The term "going viral" these days typically refers to a social media post which has gotten extremely popular. Why? Because the phrase means the post spread quickly and widely. The term obviously comes from biological viruses, such as the flu, which have been doing the same for as long as humans have been around.
COVID 19, the new coronavirus, is causing havoc in certain parts of the travel industry (ocean cruises to Asia for example). Interestingly most of our clients are actually more concerned about being guaranteed than actually having serious or fatal symptoms. Although our clients have been asking lots of questions, we've had only a few outright cancellations thus far.
Here's what's currently going on as of March 2020:
Travel to China, Italy and South Korea has virtually stopped
All other trips are running smoothly with no disruptions
Most suppliers are offering additional flexibility with respect to final payments and cancellations
Most clients are watching carefully and taking advantage of added flexibility from their travel suppliers.
But what about my insurance?
Virtually all insurance contracts have exclusions. And a typical exclusion is coverage based on epidemics. Travel insurance is very important since it covers you for cancellations due to many situations as well as medical coverage during the trip. But nothing associated with epidemics. (yes, you should read your insurance policy carefully when purchasing).
The main way to insure against epidemics as a cancel for any reason policy. These generally cost more than those with exclusions, but the extra cost might be worth the extra expense
Not all travel suppliers are the same
Some travel suppliers have not changed their policies at all. We've noticed this mostly with land tour operators such as Globus and Trafalgar. But others, like Tauck have been very good - they are delaying final payment dates and allowing customers to rebook the tour a year later at no penalty.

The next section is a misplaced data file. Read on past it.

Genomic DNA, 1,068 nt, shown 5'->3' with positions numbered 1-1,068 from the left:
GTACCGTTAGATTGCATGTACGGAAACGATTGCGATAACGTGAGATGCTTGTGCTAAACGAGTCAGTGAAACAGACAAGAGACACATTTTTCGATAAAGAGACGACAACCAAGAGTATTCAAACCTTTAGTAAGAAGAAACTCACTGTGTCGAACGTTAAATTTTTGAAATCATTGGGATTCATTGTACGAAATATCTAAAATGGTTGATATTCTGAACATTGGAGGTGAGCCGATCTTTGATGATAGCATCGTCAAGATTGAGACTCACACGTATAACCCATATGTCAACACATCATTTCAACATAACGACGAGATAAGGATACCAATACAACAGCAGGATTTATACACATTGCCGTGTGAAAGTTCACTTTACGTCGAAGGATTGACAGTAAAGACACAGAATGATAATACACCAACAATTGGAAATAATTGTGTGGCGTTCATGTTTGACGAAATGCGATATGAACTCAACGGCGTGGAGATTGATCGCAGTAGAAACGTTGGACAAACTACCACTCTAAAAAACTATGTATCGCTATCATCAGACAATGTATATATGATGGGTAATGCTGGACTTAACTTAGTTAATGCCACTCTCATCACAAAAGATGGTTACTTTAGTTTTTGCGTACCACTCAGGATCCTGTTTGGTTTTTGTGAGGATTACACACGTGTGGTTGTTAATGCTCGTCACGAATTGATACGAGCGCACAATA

In the river cruise space, AmaWaterways was the first to offer what we think is a very fair and reasonable offer. They offer to sell their travel waiver plan (only $175 pp) to customers who have already made final payment which allows the customer to receive a full voucher good for 2 years from booking. Essentially takes the risk off the table for AmaWaterways customers.
Viking is now offering excellent flexibility by allowing their guests to change or cancel their reservations up to 24 hrs before departure. Uniworld however have not shown much flexibility until just recently.
Ocean cruises of course have been very flexible with their cancellations and changes.
Ok fine but should I cancel my trip?
Everyone has to make this decision for themselves. Our advice is to work with your physician. What's right for a healthy 45 year old is not right for a 75 year old with respiratory issues.
We understand people's concerns regarding COVID 19 - testing kits have been slow to arrive, there's no vaccine available yet and the fatality rate (on average) is higher than the common flu. Yet we each take risks all the time: driving and getting the seasonal flu (each of which kills approx 40,000 Americans a year and are much higher risks than COVID 19 is today) are things we do all the time. So we each have to balance our risk and reward situations.
Our best advice: Stay informed by checking in with the CDC web site. It's informative, trustworthy and up to date.
Flexibility, but we're going
For our part, Dave and I have a trip planned for May and fully intend to go. We've had our flu shots. We will be washing our hands frequently and we have some packets of hand sanitizer available as well. We'll try to avoid anyone hacking away, of course. In our estimation, the risk of getting seriously ill from COVID 19 is very low. But we'll continue to monitor the situation and adjust.
Flexibility and an open mind are essential in travel - but especially today.
Vacation payment terms: why should I ask about this?